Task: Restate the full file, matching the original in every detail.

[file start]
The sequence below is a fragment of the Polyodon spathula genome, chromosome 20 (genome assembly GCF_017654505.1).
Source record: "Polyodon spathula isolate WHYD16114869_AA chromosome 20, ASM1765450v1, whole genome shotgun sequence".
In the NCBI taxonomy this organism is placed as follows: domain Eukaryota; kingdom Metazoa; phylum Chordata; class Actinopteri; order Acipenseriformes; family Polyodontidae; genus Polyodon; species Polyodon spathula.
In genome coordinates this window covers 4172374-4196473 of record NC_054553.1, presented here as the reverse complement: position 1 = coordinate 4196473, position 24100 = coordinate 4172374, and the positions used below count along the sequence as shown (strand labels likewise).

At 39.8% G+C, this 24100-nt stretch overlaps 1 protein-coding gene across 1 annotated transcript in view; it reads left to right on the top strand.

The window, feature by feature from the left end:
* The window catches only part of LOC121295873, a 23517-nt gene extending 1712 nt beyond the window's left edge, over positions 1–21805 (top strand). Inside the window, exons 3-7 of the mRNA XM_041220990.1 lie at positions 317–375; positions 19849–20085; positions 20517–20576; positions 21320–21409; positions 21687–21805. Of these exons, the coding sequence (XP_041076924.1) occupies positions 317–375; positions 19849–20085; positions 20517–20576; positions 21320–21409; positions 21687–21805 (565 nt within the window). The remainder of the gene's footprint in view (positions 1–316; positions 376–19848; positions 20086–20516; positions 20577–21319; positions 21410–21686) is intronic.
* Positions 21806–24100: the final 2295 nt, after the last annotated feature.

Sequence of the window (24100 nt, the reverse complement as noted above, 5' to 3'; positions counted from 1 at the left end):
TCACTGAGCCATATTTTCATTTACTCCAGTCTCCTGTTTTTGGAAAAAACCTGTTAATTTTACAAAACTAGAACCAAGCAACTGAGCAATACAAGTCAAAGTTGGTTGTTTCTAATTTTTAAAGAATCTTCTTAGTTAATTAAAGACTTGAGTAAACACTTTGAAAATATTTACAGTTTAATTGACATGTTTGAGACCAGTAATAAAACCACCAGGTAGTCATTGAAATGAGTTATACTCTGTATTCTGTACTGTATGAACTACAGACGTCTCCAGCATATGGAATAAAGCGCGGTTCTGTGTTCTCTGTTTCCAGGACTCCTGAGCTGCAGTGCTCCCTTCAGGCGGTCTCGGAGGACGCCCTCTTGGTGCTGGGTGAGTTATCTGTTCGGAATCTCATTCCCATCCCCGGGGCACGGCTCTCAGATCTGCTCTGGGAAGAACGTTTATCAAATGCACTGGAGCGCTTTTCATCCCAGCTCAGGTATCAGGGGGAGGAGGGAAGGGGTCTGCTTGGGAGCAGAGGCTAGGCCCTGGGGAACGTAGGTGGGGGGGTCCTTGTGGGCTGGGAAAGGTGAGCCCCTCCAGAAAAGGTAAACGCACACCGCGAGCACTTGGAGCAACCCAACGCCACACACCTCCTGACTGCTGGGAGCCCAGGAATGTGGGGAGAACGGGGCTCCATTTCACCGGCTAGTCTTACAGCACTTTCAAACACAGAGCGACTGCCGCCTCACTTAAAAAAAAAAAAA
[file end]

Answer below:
The sequence below is a fragment of the Polyodon spathula genome, chromosome 20 (genome assembly GCF_017654505.1).
Source record: "Polyodon spathula isolate WHYD16114869_AA chromosome 20, ASM1765450v1, whole genome shotgun sequence".
In the NCBI taxonomy this organism is placed as follows: domain Eukaryota; kingdom Metazoa; phylum Chordata; class Actinopteri; order Acipenseriformes; family Polyodontidae; genus Polyodon; species Polyodon spathula.
In genome coordinates this window covers 4172374-4196473 of record NC_054553.1, presented here as the reverse complement: position 1 = coordinate 4196473, position 24100 = coordinate 4172374, and the positions used below count along the sequence as shown (strand labels likewise).

At 39.8% G+C, this 24100-nt stretch overlaps 1 protein-coding gene across 1 annotated transcript in view; it reads left to right on the top strand.

The window, feature by feature from the left end:
* The window catches only part of LOC121295873, a 23517-nt gene extending 1712 nt beyond the window's left edge, over positions 1–21805 (top strand). Inside the window, exons 3-7 of the mRNA XM_041220990.1 lie at positions 317–375; positions 19849–20085; positions 20517–20576; positions 21320–21409; positions 21687–21805. Of these exons, the coding sequence (XP_041076924.1) occupies positions 317–375; positions 19849–20085; positions 20517–20576; positions 21320–21409; positions 21687–21805 (565 nt within the window). The remainder of the gene's footprint in view (positions 1–316; positions 376–19848; positions 20086–20516; positions 20577–21319; positions 21410–21686) is intronic.
* Positions 21806–24100: the final 2295 nt, after the last annotated feature.

Sequence of the window (24100 nt, the reverse complement as noted above, 5' to 3'; positions counted from 1 at the left end):
TCACTGAGCCATATTTTCATTTACTCCAGTCTCCTGTTTTTGGAAAAAACCTGTTAATTTTACAAAACTAGAACCAAGCAACTGAGCAATACAAGTCAAAGTTGGTTGTTTCTAATTTTTAAAGAATCTTCTTAGTTAATTAAAGACTTGAGTAAACACTTTGAAAATATTTACAGTTTAATTGACATGTTTGAGACCAGTAATAAAACCACCAGGTAGTCATTGAAATGAGTTATACTCTGTATTCTGTACTGTATGAACTACAGACGTCTCCAGCATATGGAATAAAGCGCGGTTCTGTGTTCTCTGTTTCCAGGACTCCTGAGCTGCAGTGCTCCCTTCAGGCGGTCTCGGAGGACGCCCTCTTGGTGCTGGGTGAGTTATCTGTTCGGAATCTCATTCCCATCCCCGGGGCACGGCTCTCAGATCTGCTCTGGGAAGAACGTTTATCAAATGCACTGGAGCGCTTTTCATCCCAGCTCAGGTATCAGGGGGAGGAGGGAAGGGGTCTGCTTGGGAGCAGAGGCTAGGCCCTGGGGAACGTAGGTGGGGGGGTCCTTGTGGGCTGGGAAAGGTGAGCCCCTCCAGAAAAGGTAAACGCACACCGCGAGCACTTGGAGCAACCCAACGCCACACACCTCCTGACTGCTGGGAGCCCAGGAATGTGGGGAGAACGGGGCTCCATTTCACCGGCTAGTCTTACAGCACTTTCAAACACAGAGCGACTGCCGCCTCACTTAAAAAAAAAAAAA